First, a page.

In all of my excitement yesterday about school and learning stuff, I forgot to mention the fact that yesterday was William Shakespeare’s death day. I’m really sorry I forgot to mention it, we could have…celebrated…or something.
Anyway, it’s a good thing that today’s class was dedicated to learning everything we could about Shakespeare in a one hour period, because otherwise I never would have known. It’s not like I read the articles I assign my students to read in class–that would be so…ordinary.
Okay, I do read the articles I assign, but I haven’t read any of these articles since last semester when I updated them, which means I have no idea what they say. I have a weird memory that way. The only way I can possibly keep track of everything I need to do in the next five minutes is to forget everything else. Well, it’s not exactly forgetting–I mean, all the info’s in my head somewhere, because it comes out sometimes when I’m not trying to remember it. But that’s another story. Today was all about Shakespeare.
Let me take a paragraph or two here to muse about the mysteries and enigmas and shrouds of the unknown and hazes of ambiguity and veils of indefinableness and mantles of unspecificity, etc., that surround this man, William Shakespeare. If he was a real man . . .
Okay, Shakespeare was a real guy, let it be known. So we don’t have any of his plays written in his hand, big deal. So our version of the plays are probably second hand transcripts of third hand texts pirated from noisy performances by illiterate groundlings…. So what? Despite all of the transcription and translation that has occurred, there is still something totally unique and identifiable about the writings we call “Shakespeare.” In short, Shakespeare is as real or realer than anything I can think of in the contemporary world.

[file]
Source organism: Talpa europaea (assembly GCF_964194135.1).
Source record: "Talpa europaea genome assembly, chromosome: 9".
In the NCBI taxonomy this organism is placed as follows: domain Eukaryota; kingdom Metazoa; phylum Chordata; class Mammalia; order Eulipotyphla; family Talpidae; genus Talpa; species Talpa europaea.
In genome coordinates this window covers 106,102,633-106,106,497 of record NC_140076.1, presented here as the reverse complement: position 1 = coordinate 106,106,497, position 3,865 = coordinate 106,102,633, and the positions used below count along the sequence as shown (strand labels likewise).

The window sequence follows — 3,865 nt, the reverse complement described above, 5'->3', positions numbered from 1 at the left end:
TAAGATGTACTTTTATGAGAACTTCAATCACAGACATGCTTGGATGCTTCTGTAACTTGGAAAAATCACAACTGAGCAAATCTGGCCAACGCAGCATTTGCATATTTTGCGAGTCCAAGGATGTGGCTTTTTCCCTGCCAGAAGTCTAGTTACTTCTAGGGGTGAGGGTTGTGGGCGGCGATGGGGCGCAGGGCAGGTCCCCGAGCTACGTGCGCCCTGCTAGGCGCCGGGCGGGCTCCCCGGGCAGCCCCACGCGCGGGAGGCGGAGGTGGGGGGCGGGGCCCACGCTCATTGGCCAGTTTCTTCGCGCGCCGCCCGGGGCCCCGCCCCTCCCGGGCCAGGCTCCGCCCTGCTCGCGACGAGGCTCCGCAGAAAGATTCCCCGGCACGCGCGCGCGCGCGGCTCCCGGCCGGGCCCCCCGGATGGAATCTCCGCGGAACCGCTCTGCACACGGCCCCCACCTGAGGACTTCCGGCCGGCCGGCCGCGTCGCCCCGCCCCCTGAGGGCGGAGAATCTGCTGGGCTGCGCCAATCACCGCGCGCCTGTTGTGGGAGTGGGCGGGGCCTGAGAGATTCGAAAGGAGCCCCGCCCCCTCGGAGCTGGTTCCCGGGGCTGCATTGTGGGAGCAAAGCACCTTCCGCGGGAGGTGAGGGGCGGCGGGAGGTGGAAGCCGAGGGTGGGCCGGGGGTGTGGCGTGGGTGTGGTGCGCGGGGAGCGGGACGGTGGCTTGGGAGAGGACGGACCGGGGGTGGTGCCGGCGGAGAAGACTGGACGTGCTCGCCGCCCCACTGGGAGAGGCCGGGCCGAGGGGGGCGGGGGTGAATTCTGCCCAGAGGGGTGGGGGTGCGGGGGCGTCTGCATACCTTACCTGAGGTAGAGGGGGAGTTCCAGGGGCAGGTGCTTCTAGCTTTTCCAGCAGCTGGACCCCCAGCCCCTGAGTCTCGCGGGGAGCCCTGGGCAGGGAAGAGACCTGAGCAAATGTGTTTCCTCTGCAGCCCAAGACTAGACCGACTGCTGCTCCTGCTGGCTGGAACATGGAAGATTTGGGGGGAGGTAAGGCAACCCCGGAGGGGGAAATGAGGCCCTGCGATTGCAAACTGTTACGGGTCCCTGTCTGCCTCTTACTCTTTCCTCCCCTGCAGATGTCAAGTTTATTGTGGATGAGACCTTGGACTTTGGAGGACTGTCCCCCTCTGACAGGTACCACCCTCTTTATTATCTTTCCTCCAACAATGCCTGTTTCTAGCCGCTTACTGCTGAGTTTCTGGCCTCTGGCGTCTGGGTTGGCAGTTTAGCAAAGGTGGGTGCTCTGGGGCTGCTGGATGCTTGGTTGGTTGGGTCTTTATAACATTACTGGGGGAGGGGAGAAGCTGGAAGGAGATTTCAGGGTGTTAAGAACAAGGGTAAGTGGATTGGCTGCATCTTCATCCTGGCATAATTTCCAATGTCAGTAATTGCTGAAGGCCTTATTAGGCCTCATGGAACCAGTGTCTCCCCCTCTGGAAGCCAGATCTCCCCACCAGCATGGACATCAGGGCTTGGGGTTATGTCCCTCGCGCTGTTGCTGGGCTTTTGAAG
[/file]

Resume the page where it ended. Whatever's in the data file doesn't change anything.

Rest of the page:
Today in class, I distributed 5 different articles concerning Shakespeare’s life and times. Students read and summarized the articles on their own, and then each student became a “traveling teacher,” joining up with a group made up of students who had all read different articles. Students shared their summaries, pointed out important and interesting tidbits, and generally examined the mysterious, enigmatic, undefinable, etc., etc., author.
If you missed class this day, download the worksheet below, and then come get copies of the articles from me. The password (that will convince me to lend you the aricles) is swordfish.
That’s as far as we got today. Tomorrow we’ll discuss major points together as a class, talk a little about theatre, and try to work our way through a small piece of Shakespearean English, in the form of a sonnet.
Until then, huz–zah!
Download: Article summary worksheet